Forget making the NCAA Tournament — the Pitt men’s basketball team will need to pull off an upset on Tuesday just to stay out of the ACC’s cellar.
Pitt head coach Kevin Stallings said he wasn’t “up in arms” after the Panthers dropped back-to-back games on the road against the Syracuse Orange and Louisville Cardinals. That was understandable, given that both are notoriously tough places to play, and Louisville is a top-15 team while Syracuse made it to the Final Four last year.
Two losses later, it’s officially time for Stallings to hit the panic button.
Pitt returns home to host the No. 13 Cardinals (16-4 overall, 4-3 ACC) at the Petersen Events Center Tuesday night, sporting a four-game losing streak and an ugly 1-5 record in conference play. Only Clemson’s 1-6 ACC record is temporarily keeping the Panthers out of last place.
In order to have any hope of earning an at-large bid to the NCAA Tournament, the Panthers will need to win several games against top-ranked opponents. That starts Tuesday against Louisville — a team that has won nine straight games against Pitt, including an 85-80 win Jan. 11, despite a heroic 43-point effort from Jamel Artis.
The Cardinals dominated the first 20 minutes last time, jumping out to a 47-26 halftime lead and building their advantage to 26 early in the second half. But the Panthers slowly crawled back into the game, one Artis 3-pointer at a time, eventually cutting the deficit to five with less than a minute left.
Pitt came up short at Louisville, but this time the team thinks it can replicate the success it found in the second half of that matchup.
“We’ll be better prepared. Going against their defense in the first half, they kind of played man, they kind of played zone … I think it bothered us offensively,” senior forward Michael Young said Monday at a press conference. “I think in the second half we were able to be more successful because we kind of knew what was coming.”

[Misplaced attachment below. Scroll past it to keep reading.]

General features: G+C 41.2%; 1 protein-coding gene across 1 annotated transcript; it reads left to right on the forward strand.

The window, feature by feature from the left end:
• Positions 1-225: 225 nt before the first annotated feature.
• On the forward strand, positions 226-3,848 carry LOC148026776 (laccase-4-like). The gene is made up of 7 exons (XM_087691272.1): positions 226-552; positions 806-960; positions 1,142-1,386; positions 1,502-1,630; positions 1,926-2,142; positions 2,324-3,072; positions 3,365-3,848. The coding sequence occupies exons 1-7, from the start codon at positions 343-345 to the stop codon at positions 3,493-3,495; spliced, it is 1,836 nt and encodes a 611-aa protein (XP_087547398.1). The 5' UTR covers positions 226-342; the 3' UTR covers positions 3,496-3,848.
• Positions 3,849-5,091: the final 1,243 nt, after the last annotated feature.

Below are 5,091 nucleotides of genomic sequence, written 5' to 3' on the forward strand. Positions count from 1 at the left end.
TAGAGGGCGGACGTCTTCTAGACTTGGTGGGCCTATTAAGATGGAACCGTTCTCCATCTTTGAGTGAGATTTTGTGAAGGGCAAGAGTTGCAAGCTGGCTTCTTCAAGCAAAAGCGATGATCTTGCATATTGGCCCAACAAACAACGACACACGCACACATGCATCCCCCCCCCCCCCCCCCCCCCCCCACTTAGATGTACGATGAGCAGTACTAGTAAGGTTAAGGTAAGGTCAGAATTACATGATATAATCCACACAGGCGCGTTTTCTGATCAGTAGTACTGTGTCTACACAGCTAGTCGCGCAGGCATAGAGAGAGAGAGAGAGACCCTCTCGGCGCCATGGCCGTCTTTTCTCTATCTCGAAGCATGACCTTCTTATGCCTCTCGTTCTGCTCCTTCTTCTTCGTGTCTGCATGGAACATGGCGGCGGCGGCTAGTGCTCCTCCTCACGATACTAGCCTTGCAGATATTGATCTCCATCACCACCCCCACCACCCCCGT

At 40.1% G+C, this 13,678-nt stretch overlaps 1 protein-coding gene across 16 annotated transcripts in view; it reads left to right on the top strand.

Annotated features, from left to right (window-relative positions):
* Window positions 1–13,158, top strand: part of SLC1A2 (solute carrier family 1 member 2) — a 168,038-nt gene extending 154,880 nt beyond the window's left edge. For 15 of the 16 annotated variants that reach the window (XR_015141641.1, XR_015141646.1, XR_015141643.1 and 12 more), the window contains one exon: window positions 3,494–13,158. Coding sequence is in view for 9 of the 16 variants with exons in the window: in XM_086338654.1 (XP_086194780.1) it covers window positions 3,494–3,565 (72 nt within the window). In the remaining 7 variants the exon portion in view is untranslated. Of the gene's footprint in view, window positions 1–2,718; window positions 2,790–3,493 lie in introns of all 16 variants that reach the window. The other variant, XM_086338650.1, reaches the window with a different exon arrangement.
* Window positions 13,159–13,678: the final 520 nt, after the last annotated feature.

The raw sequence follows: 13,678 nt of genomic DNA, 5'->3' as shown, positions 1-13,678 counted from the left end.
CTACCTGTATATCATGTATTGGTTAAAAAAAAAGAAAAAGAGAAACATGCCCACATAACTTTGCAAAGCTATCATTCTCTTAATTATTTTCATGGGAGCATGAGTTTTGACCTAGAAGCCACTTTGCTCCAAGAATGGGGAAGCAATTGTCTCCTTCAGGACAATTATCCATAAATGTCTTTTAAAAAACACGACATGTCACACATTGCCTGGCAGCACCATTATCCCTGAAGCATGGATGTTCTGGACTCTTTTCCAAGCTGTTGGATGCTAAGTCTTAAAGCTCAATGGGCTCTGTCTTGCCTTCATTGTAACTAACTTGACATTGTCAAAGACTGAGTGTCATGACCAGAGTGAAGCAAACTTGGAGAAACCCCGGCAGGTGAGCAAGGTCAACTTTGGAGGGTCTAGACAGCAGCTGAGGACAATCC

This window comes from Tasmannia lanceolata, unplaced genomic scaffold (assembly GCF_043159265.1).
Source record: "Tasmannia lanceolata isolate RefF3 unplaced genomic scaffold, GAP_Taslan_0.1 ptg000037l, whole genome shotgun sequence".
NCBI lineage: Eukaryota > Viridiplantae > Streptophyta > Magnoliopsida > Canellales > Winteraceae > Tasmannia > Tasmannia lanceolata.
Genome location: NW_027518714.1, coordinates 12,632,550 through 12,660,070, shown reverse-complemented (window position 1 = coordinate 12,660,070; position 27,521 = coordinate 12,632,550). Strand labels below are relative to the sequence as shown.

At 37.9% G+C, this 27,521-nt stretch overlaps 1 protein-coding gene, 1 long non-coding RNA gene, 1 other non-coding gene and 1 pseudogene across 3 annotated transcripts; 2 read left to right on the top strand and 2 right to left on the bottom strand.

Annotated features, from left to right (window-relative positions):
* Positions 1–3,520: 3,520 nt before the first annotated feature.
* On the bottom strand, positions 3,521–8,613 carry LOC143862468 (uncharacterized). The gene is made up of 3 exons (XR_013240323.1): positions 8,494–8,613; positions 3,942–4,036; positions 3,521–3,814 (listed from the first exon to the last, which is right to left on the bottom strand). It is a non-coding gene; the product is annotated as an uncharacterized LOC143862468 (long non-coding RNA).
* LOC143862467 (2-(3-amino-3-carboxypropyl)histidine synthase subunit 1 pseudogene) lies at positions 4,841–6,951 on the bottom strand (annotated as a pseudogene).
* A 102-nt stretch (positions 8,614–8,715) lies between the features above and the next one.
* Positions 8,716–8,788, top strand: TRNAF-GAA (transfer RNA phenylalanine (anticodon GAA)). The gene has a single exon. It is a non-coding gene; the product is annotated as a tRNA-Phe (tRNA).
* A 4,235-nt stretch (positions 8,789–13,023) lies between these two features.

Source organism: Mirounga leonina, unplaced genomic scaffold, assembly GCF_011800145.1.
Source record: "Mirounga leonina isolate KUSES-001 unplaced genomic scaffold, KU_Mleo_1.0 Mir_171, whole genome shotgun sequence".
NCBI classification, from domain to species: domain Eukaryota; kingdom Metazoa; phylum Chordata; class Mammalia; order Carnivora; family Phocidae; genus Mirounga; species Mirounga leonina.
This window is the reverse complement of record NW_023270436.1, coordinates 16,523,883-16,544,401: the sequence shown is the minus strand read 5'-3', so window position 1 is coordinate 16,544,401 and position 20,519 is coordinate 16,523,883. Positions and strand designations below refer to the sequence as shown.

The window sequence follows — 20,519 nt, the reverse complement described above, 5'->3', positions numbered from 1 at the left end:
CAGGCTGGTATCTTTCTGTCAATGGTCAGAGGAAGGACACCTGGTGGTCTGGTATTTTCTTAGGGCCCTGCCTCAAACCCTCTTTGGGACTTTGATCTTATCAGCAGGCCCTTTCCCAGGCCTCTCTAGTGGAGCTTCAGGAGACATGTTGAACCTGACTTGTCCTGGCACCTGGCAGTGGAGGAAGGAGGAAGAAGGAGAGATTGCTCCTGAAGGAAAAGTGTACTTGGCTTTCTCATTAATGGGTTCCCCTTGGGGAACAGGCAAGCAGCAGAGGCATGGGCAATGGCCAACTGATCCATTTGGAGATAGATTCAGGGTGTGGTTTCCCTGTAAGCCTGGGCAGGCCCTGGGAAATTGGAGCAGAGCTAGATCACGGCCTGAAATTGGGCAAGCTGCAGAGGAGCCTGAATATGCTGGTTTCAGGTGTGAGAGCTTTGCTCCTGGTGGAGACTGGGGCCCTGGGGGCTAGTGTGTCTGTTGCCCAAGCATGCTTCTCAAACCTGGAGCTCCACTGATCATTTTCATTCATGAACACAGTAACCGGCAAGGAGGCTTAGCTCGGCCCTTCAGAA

But trying to conquer the Cardinals will be even tougher this time for the Panthers, even at the Pete.
Pitt has sorely missed the contributions of junior forward Ryan Luther, who has been out since the Louisville game with a right foot injury. Stallings said Luther isn’t yet close to a return.
“He’s in a walking boot, but I think that he’s weeks away from playing again, at least to my understanding,” Stallings said at the press conference.
Without Luther as the sixth man, Stallings has been forced to play his starting five for nearly the entire game. In the Panthers’ 72-46 loss to Miami — the team’s most lopsided loss in the history of the Petersen Events Center — Pitt’s bench combined for eight points. In a 79-74 loss to NC State, not a single bench player scored.
Relying on starters to provide all the offense is a surefire way to get blown out in the ACC. Against a team as deep as the Cardinals — Louisville has eight players averaging at least 14 minutes played per game and 10 players averaging more than nine minutes — it’s just not going to work.
Pitt senior forward Sheldon Jeter said the Panthers need to match the Cardinals’ effort and energy level all game long, which they failed to do last time out.
“We kind of came out sluggish [the first game] … we just have to match their intensity,” Jeter said at the press conference.
The problem is, it’s virtually impossible to do so when Pitt’s players have no time to rest while Louisville has an entire lineup of substitutes ready and waiting to provide quality minutes.
Stallings said it’s especially difficult to keep up that intensity on the defensive end for 40 minutes.
“We’re restricted in some cases with our lack of depth,” Stallings said. “There are probably times when we have guys who are saving themselves for offense as opposed to what we need to be doing on defense.”
If the Panthers want to salvage their season, they’ll need to start by beating the Cardinals tomorrow — something that won’t happen without a major turnaround from someone on the bench.